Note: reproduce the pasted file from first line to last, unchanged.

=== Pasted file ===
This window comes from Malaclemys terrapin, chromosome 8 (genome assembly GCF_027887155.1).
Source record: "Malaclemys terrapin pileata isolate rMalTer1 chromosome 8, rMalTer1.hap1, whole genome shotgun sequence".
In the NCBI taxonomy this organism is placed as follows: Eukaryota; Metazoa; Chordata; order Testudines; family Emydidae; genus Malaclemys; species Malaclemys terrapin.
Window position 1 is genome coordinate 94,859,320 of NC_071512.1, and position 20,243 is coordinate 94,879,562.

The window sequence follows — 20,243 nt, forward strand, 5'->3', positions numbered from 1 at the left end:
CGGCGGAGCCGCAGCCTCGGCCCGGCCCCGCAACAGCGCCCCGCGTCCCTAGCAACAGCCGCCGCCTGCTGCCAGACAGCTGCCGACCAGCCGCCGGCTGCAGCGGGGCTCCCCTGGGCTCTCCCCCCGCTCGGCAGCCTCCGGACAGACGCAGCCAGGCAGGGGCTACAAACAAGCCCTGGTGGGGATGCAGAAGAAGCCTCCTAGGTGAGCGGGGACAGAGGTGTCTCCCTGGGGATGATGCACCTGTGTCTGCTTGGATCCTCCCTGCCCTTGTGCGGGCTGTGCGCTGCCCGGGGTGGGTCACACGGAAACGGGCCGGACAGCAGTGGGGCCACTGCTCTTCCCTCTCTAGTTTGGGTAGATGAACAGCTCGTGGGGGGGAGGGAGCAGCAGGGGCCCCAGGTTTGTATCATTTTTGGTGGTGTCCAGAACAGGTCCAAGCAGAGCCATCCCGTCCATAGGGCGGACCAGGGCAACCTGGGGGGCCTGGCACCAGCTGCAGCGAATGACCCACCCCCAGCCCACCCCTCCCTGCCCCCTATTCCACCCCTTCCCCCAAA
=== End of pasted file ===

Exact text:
This window comes from Malaclemys terrapin, chromosome 8 (genome assembly GCF_027887155.1).
Source record: "Malaclemys terrapin pileata isolate rMalTer1 chromosome 8, rMalTer1.hap1, whole genome shotgun sequence".
In the NCBI taxonomy this organism is placed as follows: Eukaryota; Metazoa; Chordata; order Testudines; family Emydidae; genus Malaclemys; species Malaclemys terrapin.
Window position 1 is genome coordinate 94,859,320 of NC_071512.1, and position 20,243 is coordinate 94,879,562.

The window sequence follows — 20,243 nt, forward strand, 5'->3', positions numbered from 1 at the left end:
CGGCGGAGCCGCAGCCTCGGCCCGGCCCCGCAACAGCGCCCCGCGTCCCTAGCAACAGCCGCCGCCTGCTGCCAGACAGCTGCCGACCAGCCGCCGGCTGCAGCGGGGCTCCCCTGGGCTCTCCCCCCGCTCGGCAGCCTCCGGACAGACGCAGCCAGGCAGGGGCTACAAACAAGCCCTGGTGGGGATGCAGAAGAAGCCTCCTAGGTGAGCGGGGACAGAGGTGTCTCCCTGGGGATGATGCACCTGTGTCTGCTTGGATCCTCCCTGCCCTTGTGCGGGCTGTGCGCTGCCCGGGGTGGGTCACACGGAAACGGGCCGGACAGCAGTGGGGCCACTGCTCTTCCCTCTCTAGTTTGGGTAGATGAACAGCTCGTGGGGGGGAGGGAGCAGCAGGGGCCCCAGGTTTGTATCATTTTTGGTGGTGTCCAGAACAGGTCCAAGCAGAGCCATCCCGTCCATAGGGCGGACCAGGGCAACCTGGGGGGCCTGGCACCAGCTGCAGCGAATGACCCACCCCCAGCCCACCCCTCCCTGCCCCCTATTCCACCCCTTCCCCCAAA